Integrated Care Systems (ICSs) were formed to coordinate provision of services to improve health outcomes, tackle inequalities in outcomes, experience and access, enhance productivity, and support broader social and economic development. In July 2022, the Integrated Care Boards (ICBs) were formalised as statutory bodies and 42 ICBs were established across England. By December, Integrated Care Partnerships (ICPs) within ICSs are expected to publish an integrated care strategy detailing the needs of their community, and where system partners can work together to meet those needs (see our summary here). The integrated care strategy is an opportunity for ICPs to set out evidence-based priorities aimed at improving public health and wellbeing and reducing health inequalities. This is occurring in the context of greater pressure on finances in the public sector and against a wider backdrop of a cost-of-living crisis that most strongly affects those already struggling.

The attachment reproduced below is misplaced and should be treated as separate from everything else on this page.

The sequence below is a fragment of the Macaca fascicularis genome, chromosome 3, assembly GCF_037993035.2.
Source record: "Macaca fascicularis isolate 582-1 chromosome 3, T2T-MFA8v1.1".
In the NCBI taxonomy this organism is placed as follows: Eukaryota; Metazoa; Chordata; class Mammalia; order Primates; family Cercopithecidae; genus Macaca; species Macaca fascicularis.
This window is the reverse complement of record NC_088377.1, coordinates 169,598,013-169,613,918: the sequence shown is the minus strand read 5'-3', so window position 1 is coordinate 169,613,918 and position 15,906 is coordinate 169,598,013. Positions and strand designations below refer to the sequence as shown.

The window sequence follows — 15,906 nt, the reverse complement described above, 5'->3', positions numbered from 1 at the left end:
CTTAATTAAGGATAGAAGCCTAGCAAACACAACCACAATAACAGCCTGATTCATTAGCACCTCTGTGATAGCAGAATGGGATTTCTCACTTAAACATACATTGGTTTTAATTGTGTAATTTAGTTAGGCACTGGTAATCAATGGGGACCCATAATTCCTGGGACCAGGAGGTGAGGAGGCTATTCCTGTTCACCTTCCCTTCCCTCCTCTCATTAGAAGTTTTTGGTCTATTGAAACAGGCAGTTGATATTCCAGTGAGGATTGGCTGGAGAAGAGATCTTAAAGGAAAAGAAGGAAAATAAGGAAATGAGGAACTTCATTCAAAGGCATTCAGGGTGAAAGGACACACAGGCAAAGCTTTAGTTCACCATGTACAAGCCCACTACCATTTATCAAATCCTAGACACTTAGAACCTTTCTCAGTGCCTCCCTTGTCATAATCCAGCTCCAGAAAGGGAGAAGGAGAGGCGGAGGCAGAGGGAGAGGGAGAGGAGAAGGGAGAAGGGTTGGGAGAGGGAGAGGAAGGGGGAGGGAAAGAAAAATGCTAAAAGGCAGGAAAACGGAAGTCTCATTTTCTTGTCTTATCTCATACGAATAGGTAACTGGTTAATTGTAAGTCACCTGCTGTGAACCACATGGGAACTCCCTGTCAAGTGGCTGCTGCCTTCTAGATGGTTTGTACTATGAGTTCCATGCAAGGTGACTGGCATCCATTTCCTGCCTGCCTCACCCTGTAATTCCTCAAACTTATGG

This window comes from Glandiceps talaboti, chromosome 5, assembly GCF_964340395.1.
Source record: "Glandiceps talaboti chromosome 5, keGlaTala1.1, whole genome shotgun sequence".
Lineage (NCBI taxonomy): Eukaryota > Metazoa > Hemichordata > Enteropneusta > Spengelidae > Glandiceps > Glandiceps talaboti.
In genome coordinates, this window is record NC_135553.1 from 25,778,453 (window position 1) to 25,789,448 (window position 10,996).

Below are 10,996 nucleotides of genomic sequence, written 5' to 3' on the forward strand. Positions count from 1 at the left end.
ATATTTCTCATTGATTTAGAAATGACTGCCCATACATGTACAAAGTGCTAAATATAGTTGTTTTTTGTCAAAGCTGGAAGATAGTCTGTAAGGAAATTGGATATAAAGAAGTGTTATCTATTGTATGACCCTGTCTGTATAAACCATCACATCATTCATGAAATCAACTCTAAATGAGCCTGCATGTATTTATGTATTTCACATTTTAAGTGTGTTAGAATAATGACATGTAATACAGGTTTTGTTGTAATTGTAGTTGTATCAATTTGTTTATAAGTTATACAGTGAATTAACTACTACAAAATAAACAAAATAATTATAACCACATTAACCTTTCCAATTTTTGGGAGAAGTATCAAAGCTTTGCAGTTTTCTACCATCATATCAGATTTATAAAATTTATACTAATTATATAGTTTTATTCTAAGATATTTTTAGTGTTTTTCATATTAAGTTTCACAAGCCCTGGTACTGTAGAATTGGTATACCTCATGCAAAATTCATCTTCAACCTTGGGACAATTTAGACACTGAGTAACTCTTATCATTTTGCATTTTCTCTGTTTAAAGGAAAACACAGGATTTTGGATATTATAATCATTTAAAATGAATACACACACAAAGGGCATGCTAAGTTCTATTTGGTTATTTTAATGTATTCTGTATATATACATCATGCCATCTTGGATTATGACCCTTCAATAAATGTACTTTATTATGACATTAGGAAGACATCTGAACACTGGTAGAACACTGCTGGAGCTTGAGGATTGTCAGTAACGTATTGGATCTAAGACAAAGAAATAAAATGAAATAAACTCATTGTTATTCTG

There is a wide body of evidence that underlines the relationship between deprivation and health outcomes, but this has always been challenging for any one agency in a care system to act on alone. Systems involving the NHS, local authorities and Voluntary, Community and Social Enterprise (VCSE) organisations now have an opportunity to work together to change this. Together they can address the wider determinants of health outcomes, starting with the impact of deprivation.

Our analysis has found that:

  • There are many health-related metrics, such as number of preventable deaths, that increase as deprivation increases
  • There are also several health-related metrics including life expectancy and those receiving support from GPs, which decrease as deprivation increases
  • Many health-related metrics for instance people taking up NHS Health Check invitations and access to NHS dental services do not correlate with the level of deprivation